I'm in a critique group that meets once a week and I enjoy it. I often find it very helpful. Right now I'm submitting chapters of a novel in progress to the group, and a couple of comments I got at our last meeting on that chapter started me to thinking about the power of information in writing.
One group member wanted me to reveal more about a character when we first meet her. Another wanted to know what role the "wind" was playing in the book because I'd featured the breeze in each of the previous chapters we'd looked at.
I appreciated the questions but they're not going to get what they want. Not right now, at least. The wind will be important. The character will be seen again. But for writers, "information" is the currency we buy and spend with. And we dare not give any information away for free. We are buying our readers' attention and emotional involvement, and we have to milk every last bit of purchasing power out of our information.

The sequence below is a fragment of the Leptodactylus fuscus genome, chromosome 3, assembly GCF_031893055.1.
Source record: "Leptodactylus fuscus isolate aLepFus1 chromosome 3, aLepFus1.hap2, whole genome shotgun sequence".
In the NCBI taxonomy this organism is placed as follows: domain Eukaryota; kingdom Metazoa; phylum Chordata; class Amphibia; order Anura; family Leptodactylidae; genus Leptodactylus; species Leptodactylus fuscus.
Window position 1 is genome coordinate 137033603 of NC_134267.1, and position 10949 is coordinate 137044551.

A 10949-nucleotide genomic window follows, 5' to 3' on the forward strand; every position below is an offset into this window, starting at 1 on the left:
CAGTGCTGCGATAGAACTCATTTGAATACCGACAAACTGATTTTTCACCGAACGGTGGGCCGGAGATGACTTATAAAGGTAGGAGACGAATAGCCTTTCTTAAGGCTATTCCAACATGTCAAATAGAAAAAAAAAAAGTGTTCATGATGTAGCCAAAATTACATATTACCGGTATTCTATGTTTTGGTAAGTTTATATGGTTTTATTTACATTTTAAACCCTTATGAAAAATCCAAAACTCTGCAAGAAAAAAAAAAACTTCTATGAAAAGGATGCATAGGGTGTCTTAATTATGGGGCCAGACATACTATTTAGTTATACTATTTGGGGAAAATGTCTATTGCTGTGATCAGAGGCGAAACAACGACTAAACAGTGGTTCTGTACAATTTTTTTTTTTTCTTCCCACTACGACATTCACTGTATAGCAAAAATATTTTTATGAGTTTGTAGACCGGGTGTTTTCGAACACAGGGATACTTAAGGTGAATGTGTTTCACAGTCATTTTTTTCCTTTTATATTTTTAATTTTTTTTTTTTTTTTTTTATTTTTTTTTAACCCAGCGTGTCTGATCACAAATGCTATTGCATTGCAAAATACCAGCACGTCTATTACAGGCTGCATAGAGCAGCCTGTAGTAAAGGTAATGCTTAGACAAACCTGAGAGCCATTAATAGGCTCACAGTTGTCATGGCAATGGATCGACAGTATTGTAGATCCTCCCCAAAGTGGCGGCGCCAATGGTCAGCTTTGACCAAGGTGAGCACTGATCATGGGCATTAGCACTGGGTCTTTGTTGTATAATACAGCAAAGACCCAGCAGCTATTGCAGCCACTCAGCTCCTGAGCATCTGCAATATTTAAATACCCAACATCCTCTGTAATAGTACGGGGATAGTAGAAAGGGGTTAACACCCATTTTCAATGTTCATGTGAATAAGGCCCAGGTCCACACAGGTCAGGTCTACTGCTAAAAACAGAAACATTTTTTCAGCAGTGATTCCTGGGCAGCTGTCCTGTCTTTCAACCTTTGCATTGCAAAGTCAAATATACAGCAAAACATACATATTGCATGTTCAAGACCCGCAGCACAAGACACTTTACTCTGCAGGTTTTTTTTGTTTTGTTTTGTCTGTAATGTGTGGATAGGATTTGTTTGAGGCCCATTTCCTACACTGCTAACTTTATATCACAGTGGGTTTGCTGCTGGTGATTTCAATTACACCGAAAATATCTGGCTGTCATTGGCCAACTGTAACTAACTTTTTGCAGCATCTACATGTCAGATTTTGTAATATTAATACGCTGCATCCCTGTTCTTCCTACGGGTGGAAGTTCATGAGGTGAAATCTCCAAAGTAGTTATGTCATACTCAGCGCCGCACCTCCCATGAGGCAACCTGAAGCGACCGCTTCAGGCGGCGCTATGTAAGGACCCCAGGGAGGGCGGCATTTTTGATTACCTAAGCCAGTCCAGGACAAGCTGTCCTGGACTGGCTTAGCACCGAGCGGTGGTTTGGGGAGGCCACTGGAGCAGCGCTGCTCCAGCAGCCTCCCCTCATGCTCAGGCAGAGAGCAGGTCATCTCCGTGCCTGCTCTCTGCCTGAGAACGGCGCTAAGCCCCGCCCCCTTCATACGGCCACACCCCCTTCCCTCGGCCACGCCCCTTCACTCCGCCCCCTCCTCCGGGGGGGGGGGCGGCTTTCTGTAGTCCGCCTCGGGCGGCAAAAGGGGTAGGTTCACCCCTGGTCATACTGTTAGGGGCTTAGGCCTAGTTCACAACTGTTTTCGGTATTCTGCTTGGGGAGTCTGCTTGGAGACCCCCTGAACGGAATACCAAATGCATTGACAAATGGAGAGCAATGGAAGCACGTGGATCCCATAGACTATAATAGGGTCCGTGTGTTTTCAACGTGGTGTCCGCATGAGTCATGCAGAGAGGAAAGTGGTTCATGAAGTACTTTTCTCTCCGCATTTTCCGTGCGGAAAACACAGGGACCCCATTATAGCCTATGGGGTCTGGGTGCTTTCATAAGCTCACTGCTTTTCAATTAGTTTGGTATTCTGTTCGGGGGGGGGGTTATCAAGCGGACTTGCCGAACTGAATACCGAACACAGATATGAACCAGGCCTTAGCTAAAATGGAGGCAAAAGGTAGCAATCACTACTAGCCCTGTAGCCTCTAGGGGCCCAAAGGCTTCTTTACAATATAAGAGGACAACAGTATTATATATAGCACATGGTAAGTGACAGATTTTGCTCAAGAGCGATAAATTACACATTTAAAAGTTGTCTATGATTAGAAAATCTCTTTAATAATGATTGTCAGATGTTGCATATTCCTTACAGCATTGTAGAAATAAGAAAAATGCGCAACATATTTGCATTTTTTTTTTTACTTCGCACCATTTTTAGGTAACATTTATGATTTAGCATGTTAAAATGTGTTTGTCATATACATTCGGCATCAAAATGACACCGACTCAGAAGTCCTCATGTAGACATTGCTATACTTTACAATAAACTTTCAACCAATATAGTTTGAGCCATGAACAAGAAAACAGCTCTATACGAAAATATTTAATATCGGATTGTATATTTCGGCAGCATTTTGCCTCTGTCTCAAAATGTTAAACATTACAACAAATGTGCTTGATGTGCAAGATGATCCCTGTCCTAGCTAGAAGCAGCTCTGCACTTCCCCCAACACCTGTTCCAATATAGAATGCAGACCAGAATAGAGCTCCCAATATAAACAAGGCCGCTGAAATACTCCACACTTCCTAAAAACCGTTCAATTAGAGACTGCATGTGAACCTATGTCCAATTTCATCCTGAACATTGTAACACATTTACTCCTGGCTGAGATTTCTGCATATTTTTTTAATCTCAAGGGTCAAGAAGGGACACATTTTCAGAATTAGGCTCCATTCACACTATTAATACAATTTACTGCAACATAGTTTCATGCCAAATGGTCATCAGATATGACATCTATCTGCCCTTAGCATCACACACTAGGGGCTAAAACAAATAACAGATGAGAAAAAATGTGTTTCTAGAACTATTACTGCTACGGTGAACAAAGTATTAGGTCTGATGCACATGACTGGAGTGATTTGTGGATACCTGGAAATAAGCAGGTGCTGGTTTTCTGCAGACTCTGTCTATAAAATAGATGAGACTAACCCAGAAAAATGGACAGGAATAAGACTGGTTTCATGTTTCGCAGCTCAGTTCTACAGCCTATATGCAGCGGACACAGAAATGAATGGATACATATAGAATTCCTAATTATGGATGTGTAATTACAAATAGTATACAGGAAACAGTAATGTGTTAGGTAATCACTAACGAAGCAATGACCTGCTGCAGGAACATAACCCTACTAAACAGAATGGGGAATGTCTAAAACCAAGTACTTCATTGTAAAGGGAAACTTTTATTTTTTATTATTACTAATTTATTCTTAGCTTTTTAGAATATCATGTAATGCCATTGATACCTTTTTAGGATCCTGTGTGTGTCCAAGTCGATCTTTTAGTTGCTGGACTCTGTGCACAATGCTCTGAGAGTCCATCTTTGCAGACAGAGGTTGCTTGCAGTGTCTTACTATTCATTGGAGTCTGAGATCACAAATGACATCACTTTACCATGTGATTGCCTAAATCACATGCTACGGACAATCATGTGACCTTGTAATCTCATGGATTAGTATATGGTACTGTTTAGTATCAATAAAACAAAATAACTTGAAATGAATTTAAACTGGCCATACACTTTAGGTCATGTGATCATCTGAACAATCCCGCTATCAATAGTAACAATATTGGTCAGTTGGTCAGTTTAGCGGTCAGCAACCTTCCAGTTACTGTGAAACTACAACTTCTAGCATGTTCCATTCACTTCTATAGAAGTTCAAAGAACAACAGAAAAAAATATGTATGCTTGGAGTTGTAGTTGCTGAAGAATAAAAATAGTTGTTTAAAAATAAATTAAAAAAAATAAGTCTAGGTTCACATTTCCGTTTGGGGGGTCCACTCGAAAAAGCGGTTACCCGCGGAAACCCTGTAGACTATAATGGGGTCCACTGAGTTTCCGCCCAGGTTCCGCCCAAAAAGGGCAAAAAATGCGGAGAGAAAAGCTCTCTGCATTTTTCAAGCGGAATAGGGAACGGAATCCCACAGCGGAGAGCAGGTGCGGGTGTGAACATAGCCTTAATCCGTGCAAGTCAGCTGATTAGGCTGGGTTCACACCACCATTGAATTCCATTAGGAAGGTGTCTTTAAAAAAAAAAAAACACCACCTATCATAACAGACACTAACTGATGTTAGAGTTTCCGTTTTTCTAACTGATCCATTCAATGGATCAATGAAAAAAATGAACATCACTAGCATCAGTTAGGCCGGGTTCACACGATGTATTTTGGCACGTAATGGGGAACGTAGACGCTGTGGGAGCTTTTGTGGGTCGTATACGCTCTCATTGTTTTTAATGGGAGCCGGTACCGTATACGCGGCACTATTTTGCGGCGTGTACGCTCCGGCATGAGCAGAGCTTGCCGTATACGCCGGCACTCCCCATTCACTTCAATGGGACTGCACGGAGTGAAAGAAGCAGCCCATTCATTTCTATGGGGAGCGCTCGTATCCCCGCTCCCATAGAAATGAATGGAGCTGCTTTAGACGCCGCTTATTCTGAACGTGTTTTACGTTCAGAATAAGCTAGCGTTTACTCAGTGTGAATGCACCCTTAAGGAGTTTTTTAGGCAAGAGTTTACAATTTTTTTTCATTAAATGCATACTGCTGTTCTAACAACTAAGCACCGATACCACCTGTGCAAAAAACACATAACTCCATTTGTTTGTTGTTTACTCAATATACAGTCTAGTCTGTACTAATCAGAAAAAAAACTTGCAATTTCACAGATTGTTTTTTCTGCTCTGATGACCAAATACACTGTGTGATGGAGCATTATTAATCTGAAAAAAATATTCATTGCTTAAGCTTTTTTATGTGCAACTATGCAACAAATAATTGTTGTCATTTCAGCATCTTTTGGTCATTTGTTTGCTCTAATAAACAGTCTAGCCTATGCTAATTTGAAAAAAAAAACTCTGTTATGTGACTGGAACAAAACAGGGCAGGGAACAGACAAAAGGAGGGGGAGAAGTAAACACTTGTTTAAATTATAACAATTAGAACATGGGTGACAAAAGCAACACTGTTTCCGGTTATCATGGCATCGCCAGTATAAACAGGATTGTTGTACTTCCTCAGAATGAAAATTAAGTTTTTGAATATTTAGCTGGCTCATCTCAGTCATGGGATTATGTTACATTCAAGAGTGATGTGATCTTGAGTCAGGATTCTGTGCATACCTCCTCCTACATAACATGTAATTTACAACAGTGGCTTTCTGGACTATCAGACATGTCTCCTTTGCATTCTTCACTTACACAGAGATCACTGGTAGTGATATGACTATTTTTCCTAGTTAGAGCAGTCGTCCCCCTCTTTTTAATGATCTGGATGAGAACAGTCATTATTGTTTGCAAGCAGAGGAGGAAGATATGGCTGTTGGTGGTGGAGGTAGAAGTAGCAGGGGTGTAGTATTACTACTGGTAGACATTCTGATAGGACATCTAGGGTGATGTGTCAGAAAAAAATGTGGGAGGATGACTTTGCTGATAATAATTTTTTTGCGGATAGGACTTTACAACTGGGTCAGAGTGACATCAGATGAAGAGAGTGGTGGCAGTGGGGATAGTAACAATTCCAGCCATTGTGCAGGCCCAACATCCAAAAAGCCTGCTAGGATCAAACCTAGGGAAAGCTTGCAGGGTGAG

I don't remember where I heard it, but somewhere along the line I picked up a guideline for writing that I think is very important. "Never give the reader any more information than they absolutely have to have to understand what is happening in the story. Tell them only what they "have" to know and keep every other bit of information under wraps until it, too, has to be revealed.
That's a rule I can live with.